Summary: As Jesus encounters the Samaritan woman at the well, we see clearly that Jesus cared more about the person than the cultural mores that should have prevented him from having such a conversation. We, too, should care about and seek out the "outcasts" so th
A couple of weeks ago, I got a pretty funny email from my Mom. It was crazy headlines or stories found in real newspapers. I laughed for a good 10 or 15 minutes as I made my way through all the crazy news. As we get started this morning, I want to share a few of these newspaper headlines with you.
An advertisement: "Get 50% or half off, whichever is less."
"Statistics show that teen pregnancy drops off significantly after age 25."
"One-armed man applauds kindness of strangers."
"Alton attorney accidentally sues himself."
"County to pay $250,000 to advertise lack of funds."
"Federal agents raid gun shop, find weapons."
"Fish need water, feds say."
And this advertisement was found in the classifieds of one newspaper, "1995 Nissan Maxima, green, leather, loaded, CD, auto start, sunroof, 4-door, good condition, $4500. Not for sale."
And another classified advertised this, "Wanted: Somebody to go back in time with me. This is not a joke. You'll get paid after we get back. Must bring your own weapons. Safety not guaranteed. I have only done this once before."
Or how about this crime report, "Dog Attack -- Lower duck pond, Lithia Park, Ashland. Police responded to a report of two dogs running loose and attacking ducks at about 11:20 a.m. Sunday. The officer cited a resident for the loose dogs. The duck refused medical treatment and left the area, according to police records."
The subject line of the email containing those strange newspaper clippings was, "You just can't make this stuff up!" And indeed, you can't make that kind of stuff up. People do silly, sometimes simply crazy things, and no made-up story can even rival the real thing. This is exactly what happens as Jesus travels into Sychar in Samaria and makes a midday stop at the local well. As Jesus gets a drink of water and converses with the woman there, a question seems to lurk in the back of everyone's mind, including the disciples. A question that goes a little like like this, "Jesus, are you crazy or something? Why on earth are you talking to a Samaritan woman?"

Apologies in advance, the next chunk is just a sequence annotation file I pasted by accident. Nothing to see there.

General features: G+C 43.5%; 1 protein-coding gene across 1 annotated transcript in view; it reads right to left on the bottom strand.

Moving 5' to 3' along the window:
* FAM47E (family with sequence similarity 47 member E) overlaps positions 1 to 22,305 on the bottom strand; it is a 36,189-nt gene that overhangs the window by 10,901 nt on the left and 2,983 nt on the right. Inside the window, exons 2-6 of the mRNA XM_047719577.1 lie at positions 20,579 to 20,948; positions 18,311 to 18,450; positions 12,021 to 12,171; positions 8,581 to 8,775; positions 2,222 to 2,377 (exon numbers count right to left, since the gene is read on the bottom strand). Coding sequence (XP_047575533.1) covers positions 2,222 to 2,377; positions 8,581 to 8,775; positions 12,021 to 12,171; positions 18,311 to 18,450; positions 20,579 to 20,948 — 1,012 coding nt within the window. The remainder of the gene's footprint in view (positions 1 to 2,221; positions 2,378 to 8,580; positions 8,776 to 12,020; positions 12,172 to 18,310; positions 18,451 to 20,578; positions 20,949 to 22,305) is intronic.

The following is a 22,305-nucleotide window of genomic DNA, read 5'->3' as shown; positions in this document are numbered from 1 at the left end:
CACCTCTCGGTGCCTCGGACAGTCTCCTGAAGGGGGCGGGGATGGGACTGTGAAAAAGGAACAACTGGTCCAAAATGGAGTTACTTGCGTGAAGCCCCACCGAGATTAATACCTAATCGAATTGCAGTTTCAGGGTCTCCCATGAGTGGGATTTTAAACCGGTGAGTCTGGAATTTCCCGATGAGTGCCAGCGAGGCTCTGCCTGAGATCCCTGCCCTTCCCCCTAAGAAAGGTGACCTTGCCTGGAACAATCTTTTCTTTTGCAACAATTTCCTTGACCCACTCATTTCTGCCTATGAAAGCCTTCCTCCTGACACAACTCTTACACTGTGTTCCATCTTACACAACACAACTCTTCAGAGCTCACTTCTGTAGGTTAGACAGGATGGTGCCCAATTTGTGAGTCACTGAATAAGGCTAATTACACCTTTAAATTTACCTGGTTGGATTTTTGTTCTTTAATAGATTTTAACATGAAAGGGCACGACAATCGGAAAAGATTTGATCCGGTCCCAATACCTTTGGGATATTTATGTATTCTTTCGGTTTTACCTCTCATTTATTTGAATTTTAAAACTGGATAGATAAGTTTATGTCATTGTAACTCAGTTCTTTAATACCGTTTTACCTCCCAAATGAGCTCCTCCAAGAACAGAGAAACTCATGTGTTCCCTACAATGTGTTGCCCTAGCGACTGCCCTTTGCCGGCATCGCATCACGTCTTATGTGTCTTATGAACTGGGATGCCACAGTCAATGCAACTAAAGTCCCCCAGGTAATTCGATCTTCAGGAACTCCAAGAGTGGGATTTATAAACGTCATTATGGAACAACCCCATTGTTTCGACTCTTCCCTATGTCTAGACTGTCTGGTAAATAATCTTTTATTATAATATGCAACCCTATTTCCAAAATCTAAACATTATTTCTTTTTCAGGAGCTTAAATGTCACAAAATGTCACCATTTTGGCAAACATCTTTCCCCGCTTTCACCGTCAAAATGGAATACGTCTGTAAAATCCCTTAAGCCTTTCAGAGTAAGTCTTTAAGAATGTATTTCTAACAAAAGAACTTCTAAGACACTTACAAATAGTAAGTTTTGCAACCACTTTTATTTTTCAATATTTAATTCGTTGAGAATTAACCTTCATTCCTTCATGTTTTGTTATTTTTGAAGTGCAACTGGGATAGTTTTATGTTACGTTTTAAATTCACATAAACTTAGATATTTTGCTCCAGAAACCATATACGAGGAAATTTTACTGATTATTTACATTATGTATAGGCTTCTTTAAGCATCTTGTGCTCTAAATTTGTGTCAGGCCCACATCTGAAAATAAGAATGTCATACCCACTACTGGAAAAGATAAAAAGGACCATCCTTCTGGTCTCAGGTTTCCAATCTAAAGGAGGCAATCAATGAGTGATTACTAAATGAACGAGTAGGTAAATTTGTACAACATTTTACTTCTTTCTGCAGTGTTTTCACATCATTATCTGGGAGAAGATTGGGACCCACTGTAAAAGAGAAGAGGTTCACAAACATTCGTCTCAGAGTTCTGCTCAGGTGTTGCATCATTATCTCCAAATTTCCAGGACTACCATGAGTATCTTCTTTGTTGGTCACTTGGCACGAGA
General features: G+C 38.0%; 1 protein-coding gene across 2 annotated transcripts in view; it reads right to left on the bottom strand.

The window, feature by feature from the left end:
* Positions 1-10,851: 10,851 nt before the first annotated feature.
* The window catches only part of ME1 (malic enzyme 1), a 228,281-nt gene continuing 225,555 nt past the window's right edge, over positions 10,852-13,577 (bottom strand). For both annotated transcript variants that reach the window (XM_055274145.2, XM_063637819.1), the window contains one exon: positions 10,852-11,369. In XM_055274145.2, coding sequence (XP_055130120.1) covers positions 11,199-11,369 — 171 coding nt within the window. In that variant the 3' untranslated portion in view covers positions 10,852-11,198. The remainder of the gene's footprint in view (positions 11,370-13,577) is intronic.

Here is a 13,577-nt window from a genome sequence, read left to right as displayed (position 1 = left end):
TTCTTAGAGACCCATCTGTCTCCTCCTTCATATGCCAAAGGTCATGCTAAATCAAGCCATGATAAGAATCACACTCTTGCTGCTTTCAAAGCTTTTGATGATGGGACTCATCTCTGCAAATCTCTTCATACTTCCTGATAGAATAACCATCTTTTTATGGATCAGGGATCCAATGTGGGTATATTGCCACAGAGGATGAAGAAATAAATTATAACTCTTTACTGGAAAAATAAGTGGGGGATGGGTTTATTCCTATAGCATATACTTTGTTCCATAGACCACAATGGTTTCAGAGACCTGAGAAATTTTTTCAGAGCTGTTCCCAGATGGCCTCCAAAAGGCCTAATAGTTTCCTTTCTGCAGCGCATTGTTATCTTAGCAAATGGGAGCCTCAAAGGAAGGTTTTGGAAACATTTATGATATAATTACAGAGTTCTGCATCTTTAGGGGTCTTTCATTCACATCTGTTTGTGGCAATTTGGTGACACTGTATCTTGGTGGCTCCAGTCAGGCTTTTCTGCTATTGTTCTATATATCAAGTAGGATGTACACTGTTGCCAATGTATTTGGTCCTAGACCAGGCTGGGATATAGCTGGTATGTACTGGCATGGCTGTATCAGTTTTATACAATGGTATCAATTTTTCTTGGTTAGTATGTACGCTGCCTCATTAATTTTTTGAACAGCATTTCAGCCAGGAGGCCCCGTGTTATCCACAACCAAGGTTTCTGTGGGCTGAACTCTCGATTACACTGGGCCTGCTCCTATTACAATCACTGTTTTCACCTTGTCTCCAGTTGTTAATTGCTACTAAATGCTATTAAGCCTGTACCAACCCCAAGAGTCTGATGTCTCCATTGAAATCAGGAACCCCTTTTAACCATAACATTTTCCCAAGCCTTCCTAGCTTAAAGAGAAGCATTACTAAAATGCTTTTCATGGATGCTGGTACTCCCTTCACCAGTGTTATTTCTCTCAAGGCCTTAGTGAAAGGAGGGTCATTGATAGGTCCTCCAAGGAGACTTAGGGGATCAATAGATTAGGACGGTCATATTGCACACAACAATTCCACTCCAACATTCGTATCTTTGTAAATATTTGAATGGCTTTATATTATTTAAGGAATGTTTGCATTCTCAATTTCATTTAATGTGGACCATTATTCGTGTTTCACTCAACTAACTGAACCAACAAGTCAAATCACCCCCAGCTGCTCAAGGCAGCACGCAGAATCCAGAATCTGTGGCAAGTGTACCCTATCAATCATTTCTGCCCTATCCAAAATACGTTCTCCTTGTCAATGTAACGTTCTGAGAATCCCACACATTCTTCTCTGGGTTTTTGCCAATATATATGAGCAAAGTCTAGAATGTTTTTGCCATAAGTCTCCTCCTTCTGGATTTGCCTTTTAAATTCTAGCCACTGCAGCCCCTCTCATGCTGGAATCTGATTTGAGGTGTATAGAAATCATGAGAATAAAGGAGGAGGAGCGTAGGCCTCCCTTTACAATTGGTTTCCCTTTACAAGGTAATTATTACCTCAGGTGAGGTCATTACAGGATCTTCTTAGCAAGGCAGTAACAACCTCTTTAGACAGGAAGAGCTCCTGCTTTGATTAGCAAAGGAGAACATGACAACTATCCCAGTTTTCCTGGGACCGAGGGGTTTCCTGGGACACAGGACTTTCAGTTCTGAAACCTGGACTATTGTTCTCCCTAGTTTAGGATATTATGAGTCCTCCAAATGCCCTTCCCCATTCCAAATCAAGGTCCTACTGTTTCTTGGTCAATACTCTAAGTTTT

Here's why the disciples and others would be so surprised by Jesus' conversation with that woman. First of all, the obvious: Jesus was a man, and the Samaritan was a woman. And back in Jesus' time, men just didn't talk to women; especially not by themselves, and especially not women with whom they were unacquainted. It simply wasn't done for all sorts of different reasons. On top of that, this woman, it seems, was particularly bad because of her widely known marital indiscretions. Then, to add insult to injury (at least as far as society was concerned), Jesus was a Jewish man and this woman was not just any woman, but a Samaritan one! You see, the relationship between Jews and Samaritans was extremely frigid. That's because the Samaritans didn't think the Jews were real Jews, and here's why. When the Israelites were exiled to Babylon, some of them managed to stay in the Land of Israel. When the exiled Israelites eventually returned after their time of oppression, it was believed by those who had remained in Israel that the exiles brought with them a now tainted version of worship. So the Samaritans, as they came to be known, felt that they were the only true Israelites, and that the Jews had it all wrong. The relationship between Jews and Samaritans was so bad by the time Jesus came along that Jewish people wouldn't even walk through Samaria. They would plan their travels from place to place such that they would detour around Samaria and vice-versa.
So, when Jesus not only treks through Samaria, but pauses for a casual conversation with this "very bad" Samaritan woman, he's tackling head-on some of the greatest prejudices of the day. He confronts the tragedy of racial prejudice, since the Jews would have nothing to do with the Samaritans. At the same time, he also takes on some gender issues. As I mentioned, it is not considered proper for a man to publicly speak to a woman, and to engage her in a philosophical conversation was unheard of. Still, with Jesus, there is grace. The woman has been married five times and the man she is now living with is not her husband. As she stands alone at that well in the middle of the day, an unusual time for anyone to be drawing water, it is clear that she is an outcast rejected by her community. Yet, Jesus is not judgmental. Jesus breaks all of the "rules," all of society's expectations, as he talks to this woman. And that is the message I want us to take home with us today. Jesus' conversation with the woman from Samaria illustrates radical inclusivity. Jesus cared more about the person that the cultural mores that should have prevented him from having such a conversation. So should we!